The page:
Rosetta spacecraft has stopped listening for Philae lander

illustration of Rosetta and Philae approaching comet 67/P

GOODBYE, PHILAE The European Space Agency’s Rosetta spacecraft (illustrated, upper left) will no longer listen for signals from the Philae lander, which has been silent since July 2015. 

ATG medialab/ESA

It’s time for a final farewell to the comet lander Philae.

The European Space Agency announced that on July 27 it would shut off the equipment that the Rosetta spacecraft uses to listen in on communications from Philae. The lander, which touched down on comet 67P/Churyumov-Gerasimenko in November 2014, briefly transmitted data before entering a deep slumber.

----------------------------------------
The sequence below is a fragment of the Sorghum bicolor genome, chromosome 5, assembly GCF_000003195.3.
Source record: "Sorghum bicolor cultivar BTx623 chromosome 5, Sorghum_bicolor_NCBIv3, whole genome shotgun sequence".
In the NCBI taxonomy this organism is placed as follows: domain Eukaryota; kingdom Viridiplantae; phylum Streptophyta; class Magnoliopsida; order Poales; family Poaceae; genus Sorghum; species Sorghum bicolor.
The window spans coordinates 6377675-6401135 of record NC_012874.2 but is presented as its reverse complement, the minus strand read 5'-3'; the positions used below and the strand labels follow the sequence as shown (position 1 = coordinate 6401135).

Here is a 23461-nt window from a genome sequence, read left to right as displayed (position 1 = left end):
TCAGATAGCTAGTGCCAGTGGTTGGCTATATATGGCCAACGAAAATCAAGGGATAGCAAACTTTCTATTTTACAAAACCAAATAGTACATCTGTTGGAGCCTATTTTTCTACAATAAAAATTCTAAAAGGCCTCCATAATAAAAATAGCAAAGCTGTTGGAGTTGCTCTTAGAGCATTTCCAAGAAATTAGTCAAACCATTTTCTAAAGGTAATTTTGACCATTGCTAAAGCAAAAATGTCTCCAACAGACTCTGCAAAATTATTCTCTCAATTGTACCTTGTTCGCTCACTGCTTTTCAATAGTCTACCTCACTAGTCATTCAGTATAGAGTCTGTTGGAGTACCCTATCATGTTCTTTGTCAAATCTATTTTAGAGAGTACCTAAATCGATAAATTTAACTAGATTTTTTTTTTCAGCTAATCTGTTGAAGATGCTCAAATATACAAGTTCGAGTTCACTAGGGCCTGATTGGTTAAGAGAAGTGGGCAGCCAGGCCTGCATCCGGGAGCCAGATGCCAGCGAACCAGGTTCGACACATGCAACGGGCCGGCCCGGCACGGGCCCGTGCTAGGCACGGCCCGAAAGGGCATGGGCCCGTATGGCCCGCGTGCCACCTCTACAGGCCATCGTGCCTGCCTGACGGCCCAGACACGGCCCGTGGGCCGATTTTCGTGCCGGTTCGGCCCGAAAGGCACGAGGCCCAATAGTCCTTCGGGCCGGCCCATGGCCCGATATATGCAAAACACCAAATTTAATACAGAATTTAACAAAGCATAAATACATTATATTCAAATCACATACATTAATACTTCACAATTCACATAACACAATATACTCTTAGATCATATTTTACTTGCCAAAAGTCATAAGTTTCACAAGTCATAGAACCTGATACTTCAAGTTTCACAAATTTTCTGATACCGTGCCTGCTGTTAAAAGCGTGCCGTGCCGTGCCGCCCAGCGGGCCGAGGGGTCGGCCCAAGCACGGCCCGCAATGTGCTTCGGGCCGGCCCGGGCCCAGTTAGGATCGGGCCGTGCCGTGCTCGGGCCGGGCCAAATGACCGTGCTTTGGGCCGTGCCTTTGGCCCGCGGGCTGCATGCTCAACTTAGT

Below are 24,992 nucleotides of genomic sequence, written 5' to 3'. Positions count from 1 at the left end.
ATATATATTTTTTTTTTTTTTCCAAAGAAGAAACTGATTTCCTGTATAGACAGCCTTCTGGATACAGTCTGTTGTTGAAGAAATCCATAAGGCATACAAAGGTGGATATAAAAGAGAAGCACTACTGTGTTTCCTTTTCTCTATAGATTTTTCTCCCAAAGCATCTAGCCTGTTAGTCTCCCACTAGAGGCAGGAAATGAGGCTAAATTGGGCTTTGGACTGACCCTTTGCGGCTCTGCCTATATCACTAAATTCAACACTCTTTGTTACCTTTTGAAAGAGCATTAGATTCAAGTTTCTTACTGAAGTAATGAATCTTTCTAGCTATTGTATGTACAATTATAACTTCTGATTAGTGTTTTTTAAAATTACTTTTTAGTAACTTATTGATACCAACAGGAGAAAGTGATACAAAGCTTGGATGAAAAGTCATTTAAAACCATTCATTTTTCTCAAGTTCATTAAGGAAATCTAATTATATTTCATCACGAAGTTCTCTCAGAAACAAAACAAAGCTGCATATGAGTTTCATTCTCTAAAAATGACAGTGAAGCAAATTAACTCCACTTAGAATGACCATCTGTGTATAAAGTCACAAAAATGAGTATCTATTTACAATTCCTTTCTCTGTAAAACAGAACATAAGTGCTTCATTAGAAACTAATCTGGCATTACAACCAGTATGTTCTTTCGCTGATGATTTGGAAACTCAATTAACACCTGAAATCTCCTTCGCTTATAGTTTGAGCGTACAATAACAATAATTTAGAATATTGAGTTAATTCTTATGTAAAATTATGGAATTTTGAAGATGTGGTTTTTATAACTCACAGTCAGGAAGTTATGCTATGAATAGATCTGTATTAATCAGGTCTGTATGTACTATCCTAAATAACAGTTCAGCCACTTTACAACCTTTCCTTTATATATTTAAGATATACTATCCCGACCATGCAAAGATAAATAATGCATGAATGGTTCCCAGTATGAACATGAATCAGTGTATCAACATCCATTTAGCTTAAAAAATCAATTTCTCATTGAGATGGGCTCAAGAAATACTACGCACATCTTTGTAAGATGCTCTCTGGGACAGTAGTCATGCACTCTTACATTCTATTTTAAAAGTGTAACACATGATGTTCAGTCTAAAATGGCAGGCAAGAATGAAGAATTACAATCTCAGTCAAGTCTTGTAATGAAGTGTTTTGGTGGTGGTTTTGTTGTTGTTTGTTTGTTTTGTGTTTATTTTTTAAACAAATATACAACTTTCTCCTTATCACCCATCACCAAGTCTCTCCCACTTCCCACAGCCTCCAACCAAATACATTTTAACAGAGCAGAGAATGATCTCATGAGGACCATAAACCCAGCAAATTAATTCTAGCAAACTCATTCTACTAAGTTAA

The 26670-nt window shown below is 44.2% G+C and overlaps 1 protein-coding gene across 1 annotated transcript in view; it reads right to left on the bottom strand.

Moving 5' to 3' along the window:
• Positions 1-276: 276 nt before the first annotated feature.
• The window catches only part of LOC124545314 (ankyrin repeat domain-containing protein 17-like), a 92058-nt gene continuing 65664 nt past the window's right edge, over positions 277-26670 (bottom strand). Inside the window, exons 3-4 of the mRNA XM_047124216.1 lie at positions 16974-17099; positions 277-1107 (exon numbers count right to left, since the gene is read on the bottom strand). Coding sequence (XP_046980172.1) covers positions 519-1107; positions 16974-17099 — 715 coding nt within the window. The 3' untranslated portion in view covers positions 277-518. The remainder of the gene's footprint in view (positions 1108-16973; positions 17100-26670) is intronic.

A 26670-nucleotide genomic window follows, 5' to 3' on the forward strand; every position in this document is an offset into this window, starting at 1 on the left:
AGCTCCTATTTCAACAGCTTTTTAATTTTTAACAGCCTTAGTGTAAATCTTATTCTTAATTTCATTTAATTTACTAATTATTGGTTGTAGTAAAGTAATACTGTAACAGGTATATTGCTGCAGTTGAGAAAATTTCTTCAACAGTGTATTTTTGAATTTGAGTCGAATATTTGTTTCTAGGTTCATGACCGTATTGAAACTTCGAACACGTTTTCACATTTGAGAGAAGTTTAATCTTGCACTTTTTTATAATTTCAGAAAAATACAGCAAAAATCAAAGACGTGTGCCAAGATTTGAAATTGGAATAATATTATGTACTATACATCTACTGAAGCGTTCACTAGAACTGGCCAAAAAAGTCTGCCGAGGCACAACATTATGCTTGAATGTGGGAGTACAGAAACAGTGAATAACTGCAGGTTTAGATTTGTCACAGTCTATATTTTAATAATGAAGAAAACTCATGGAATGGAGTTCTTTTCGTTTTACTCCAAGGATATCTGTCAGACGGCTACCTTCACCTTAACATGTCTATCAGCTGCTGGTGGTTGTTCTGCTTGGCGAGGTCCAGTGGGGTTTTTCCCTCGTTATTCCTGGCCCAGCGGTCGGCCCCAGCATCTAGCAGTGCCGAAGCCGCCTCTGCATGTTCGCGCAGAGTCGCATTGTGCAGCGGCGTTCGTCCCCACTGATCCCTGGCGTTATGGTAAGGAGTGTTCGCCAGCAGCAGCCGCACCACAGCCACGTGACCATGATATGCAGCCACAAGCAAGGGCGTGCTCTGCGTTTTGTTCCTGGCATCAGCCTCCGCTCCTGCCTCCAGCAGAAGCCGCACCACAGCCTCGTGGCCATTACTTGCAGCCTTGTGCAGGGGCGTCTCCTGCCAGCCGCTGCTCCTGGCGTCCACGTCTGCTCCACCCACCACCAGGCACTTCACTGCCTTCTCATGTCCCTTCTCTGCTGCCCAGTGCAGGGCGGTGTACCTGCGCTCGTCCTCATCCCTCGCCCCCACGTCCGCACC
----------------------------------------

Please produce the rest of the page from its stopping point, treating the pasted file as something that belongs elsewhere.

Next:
Except for a brief awakening in June and July 2015, Philae has been silent ever since. Now, as the solar-powered Rosetta gets farther from the sun, scientists need to conserve power by shutting off nonessential equipment. So Rosetta will listen no more.

Rosetta will continue scientific operations around comet 67P for another two months before completing its mission, when it will join Philae, descending down onto the comet.

Physics writer Emily Conover has a Ph.D. in physics from the University of Chicago. She is a two-time winner of the D.C. Science Writers’ Association Newsbrief award.

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